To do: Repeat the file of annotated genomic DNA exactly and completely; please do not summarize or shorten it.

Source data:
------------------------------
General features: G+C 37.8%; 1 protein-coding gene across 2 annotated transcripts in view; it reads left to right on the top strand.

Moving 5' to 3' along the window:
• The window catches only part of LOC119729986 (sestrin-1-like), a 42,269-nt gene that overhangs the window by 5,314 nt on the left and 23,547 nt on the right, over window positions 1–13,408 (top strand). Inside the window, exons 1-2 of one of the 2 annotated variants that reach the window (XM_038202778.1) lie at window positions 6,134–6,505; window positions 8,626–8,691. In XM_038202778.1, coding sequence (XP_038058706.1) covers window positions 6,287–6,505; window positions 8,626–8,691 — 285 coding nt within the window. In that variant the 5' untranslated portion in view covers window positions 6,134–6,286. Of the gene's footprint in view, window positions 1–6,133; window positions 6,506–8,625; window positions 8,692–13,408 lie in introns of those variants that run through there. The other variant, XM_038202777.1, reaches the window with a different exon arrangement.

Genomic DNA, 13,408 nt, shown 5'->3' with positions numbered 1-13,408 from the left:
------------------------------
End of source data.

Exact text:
General features: G+C 37.8%; 1 protein-coding gene across 2 annotated transcripts in view; it reads left to right on the top strand.

Moving 5' to 3' along the window:
• The window catches only part of LOC119729986 (sestrin-1-like), a 42,269-nt gene that overhangs the window by 5,314 nt on the left and 23,547 nt on the right, over window positions 1–13,408 (top strand). Inside the window, exons 1-2 of one of the 2 annotated variants that reach the window (XM_038202778.1) lie at window positions 6,134–6,505; window positions 8,626–8,691. In XM_038202778.1, coding sequence (XP_038058706.1) covers window positions 6,287–6,505; window positions 8,626–8,691 — 285 coding nt within the window. In that variant the 5' untranslated portion in view covers window positions 6,134–6,286. Of the gene's footprint in view, window positions 1–6,133; window positions 6,506–8,625; window positions 8,692–13,408 lie in introns of those variants that run through there. The other variant, XM_038202777.1, reaches the window with a different exon arrangement.

Genomic DNA, 13,408 nt, shown 5'->3' with positions numbered 1-13,408 from the left: